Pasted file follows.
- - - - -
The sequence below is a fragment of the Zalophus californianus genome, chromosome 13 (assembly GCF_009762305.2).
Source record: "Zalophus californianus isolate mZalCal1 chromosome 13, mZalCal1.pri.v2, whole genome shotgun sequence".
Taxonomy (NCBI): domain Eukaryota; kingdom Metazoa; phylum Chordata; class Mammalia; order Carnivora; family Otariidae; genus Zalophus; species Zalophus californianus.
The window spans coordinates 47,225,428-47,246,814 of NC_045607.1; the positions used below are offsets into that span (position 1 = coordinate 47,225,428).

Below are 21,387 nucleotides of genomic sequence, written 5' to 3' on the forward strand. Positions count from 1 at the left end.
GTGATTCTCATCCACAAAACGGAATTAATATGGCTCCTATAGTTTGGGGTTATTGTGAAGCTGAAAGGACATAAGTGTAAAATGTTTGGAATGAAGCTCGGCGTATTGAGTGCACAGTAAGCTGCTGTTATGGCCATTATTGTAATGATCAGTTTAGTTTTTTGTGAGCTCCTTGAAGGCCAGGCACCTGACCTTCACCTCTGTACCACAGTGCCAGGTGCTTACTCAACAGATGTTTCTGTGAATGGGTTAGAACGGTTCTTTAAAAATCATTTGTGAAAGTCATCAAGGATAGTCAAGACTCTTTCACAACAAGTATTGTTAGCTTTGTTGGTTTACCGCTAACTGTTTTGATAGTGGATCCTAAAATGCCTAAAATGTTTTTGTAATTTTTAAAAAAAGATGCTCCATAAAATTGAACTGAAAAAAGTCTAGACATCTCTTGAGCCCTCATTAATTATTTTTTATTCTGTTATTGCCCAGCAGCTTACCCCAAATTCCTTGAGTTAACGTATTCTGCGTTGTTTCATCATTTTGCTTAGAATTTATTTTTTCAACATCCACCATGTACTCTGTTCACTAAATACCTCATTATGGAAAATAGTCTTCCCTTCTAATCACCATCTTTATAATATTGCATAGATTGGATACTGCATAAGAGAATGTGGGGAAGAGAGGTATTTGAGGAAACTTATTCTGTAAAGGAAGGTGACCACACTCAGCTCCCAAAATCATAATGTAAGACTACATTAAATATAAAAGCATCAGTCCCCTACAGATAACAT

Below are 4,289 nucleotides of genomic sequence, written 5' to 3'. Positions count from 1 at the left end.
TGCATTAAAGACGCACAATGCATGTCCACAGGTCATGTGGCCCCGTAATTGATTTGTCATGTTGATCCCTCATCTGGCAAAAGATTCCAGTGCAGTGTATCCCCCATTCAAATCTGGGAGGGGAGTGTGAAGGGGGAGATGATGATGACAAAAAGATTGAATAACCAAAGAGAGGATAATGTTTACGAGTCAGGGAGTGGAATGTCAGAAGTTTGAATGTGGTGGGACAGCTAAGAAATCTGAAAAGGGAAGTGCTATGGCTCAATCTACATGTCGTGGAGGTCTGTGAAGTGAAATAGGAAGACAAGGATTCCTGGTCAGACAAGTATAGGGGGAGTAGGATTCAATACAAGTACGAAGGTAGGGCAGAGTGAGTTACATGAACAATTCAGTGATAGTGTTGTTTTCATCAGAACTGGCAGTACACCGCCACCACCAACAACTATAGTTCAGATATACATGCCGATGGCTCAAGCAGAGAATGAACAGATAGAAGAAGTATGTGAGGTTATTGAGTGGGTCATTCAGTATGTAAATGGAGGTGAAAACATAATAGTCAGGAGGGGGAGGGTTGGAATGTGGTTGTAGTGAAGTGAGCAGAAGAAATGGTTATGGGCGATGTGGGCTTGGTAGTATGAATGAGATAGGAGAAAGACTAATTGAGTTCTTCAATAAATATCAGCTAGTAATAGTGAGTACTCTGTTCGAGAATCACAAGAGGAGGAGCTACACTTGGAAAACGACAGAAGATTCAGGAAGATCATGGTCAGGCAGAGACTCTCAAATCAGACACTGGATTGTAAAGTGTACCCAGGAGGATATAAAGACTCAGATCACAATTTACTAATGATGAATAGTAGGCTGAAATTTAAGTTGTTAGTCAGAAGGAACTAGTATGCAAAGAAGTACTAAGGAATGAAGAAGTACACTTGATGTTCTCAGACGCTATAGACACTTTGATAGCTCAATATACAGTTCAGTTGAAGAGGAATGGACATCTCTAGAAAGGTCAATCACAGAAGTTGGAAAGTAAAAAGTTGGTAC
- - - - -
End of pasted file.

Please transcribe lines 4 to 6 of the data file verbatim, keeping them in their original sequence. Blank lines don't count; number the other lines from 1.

The window spans coordinates 47,225,428-47,246,814 of NC_045607.1; the positions used below are offsets into that span (position 1 = coordinate 47,225,428).

Below are 21,387 nucleotides of genomic sequence, written 5' to 3' on the forward strand. Positions count from 1 at the left end.
GTGATTCTCATCCACAAAACGGAATTAATATGGCTCCTATAGTTTGGGGTTATTGTGAAGCTGAAAGGACATAAGTGTAAAATGTTTGGAATGAAGCTCGGCGTATTGAGTGCACAGTAAGCTGCTGTTATGGCCATTATTGTAATGATCAGTTTAGTTTTTTGTGAGCTCCTTGAAGGCCAGGCACCTGACCTTCACCTCTGTACCACAGTGCCAGGTGCTTACTCAACAGATGTTTCTGTGAATGGGTTAGAACGGTTCTTTAAAAATCATTTGTGAAAGTCATCAAGGATAGTCAAGACTCTTTCACAACAAGTATTGTTAGCTTTGTTGGTTTACCGCTAACTGTTTTGATAGTGGATCCTAAAATGCCTAAAATGTTTTTGTAATTTTTAAAAAAAGATGCTCCATAAAATTGAACTGAAAAAAGTCTAGACATCTCTTGAGCCCTCATTAATTATTTTTTATTCTGTTATTGCCCAGCAGCTTACCCCAAATTCCTTGAGTTAACGTATTCTGCGTTGTTTCATCATTTTGCTTAGAATTTATTTTTTCAACATCCACCATGTACTCTGTTCACTAAATACCTCATTATGGAAAATAGTCTTCCCTTCTAATCACCATCTTTATAATATTGCATAGATTGGATACTGCATAAGAGAATGTGGGGAAGAGAGGTATTTGAGGAAACTTATTCTGTAAAGGAAGGTGACCACACTCAGCTCCCAAAATCATAATGTAAGACTACATTAAATATAAAAGCATCAGTCCCCTACAGATAACAT